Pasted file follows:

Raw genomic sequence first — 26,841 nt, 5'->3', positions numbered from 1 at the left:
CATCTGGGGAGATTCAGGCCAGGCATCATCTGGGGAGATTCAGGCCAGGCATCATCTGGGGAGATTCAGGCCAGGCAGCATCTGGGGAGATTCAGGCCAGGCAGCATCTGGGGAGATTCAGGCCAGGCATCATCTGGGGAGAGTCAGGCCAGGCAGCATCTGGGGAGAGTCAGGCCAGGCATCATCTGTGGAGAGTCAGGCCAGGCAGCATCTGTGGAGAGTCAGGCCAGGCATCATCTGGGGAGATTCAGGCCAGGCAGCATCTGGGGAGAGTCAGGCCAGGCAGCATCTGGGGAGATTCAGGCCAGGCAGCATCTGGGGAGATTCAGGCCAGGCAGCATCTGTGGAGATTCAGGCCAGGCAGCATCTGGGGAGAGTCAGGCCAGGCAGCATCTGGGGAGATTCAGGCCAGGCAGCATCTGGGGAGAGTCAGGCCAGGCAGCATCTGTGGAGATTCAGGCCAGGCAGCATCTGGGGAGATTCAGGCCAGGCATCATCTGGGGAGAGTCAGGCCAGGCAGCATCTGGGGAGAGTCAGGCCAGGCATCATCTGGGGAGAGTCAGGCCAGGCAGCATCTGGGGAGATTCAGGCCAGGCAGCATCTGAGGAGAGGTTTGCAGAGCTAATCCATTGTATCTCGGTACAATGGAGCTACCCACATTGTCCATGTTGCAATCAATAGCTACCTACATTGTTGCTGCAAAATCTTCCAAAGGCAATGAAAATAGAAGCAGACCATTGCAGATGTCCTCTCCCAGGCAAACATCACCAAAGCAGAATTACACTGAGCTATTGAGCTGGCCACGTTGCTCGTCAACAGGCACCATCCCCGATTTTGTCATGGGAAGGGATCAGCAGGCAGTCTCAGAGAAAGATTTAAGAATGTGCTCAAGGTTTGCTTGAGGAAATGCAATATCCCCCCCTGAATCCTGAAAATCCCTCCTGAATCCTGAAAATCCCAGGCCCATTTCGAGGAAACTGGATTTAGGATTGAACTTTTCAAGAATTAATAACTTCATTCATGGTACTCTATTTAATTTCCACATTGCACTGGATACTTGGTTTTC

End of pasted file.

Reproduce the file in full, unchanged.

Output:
Raw genomic sequence first — 26,841 nt, 5'->3', positions numbered from 1 at the left:
CATCTGGGGAGATTCAGGCCAGGCATCATCTGGGGAGATTCAGGCCAGGCATCATCTGGGGAGATTCAGGCCAGGCAGCATCTGGGGAGATTCAGGCCAGGCAGCATCTGGGGAGATTCAGGCCAGGCATCATCTGGGGAGAGTCAGGCCAGGCAGCATCTGGGGAGAGTCAGGCCAGGCATCATCTGTGGAGAGTCAGGCCAGGCAGCATCTGTGGAGAGTCAGGCCAGGCATCATCTGGGGAGATTCAGGCCAGGCAGCATCTGGGGAGAGTCAGGCCAGGCAGCATCTGGGGAGATTCAGGCCAGGCAGCATCTGGGGAGATTCAGGCCAGGCAGCATCTGTGGAGATTCAGGCCAGGCAGCATCTGGGGAGAGTCAGGCCAGGCAGCATCTGGGGAGATTCAGGCCAGGCAGCATCTGGGGAGAGTCAGGCCAGGCAGCATCTGTGGAGATTCAGGCCAGGCAGCATCTGGGGAGATTCAGGCCAGGCATCATCTGGGGAGAGTCAGGCCAGGCAGCATCTGGGGAGAGTCAGGCCAGGCATCATCTGGGGAGAGTCAGGCCAGGCAGCATCTGGGGAGATTCAGGCCAGGCAGCATCTGAGGAGAGGTTTGCAGAGCTAATCCATTGTATCTCGGTACAATGGAGCTACCCACATTGTCCATGTTGCAATCAATAGCTACCTACATTGTTGCTGCAAAATCTTCCAAAGGCAATGAAAATAGAAGCAGACCATTGCAGATGTCCTCTCCCAGGCAAACATCACCAAAGCAGAATTACACTGAGCTATTGAGCTGGCCACGTTGCTCGTCAACAGGCACCATCCCCGATTTTGTCATGGGAAGGGATCAGCAGGCAGTCTCAGAGAAAGATTTAAGAATGTGCTCAAGGTTTGCTTGAGGAAATGCAATATCCCCCCCTGAATCCTGAAAATCCCTCCTGAATCCTGAAAATCCCAGGCCCATTTCGAGGAAACTGGATTTAGGATTGAACTTTTCAAGAATTAATAACTTCATTCATGGTACTCTATTTAATTTCCACATTGCACTGGATACTTGGTTTTC